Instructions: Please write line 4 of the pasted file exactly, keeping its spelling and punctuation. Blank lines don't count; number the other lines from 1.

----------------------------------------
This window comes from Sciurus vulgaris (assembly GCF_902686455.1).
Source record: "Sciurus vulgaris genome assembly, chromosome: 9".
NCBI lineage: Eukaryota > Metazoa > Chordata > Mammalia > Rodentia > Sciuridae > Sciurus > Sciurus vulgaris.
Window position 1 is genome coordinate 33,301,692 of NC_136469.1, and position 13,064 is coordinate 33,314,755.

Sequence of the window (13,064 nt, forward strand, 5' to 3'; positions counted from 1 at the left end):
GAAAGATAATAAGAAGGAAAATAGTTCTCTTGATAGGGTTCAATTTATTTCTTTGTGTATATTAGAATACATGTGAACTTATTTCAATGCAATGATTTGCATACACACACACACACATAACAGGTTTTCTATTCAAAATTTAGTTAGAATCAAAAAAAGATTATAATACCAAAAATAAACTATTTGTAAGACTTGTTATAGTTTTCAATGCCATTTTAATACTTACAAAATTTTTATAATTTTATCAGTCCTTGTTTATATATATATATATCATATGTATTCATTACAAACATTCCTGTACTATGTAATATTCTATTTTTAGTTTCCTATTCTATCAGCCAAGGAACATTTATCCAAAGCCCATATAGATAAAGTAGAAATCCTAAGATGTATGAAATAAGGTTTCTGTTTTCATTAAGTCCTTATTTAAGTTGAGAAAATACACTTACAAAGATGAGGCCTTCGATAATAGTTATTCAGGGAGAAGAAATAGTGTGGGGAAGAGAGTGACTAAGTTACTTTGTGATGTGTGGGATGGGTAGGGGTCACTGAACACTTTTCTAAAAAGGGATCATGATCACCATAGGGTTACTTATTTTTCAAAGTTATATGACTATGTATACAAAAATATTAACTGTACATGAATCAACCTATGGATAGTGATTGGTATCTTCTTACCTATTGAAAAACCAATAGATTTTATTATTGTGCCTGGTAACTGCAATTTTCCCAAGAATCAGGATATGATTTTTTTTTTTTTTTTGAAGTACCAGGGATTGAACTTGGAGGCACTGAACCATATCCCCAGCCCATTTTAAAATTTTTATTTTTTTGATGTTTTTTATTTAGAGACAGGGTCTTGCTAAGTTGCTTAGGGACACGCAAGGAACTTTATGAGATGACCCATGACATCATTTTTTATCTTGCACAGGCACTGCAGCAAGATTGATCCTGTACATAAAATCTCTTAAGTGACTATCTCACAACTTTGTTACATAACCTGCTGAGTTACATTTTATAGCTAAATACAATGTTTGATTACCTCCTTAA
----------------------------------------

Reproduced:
Window position 1 is genome coordinate 33,301,692 of NC_136469.1, and position 13,064 is coordinate 33,314,755.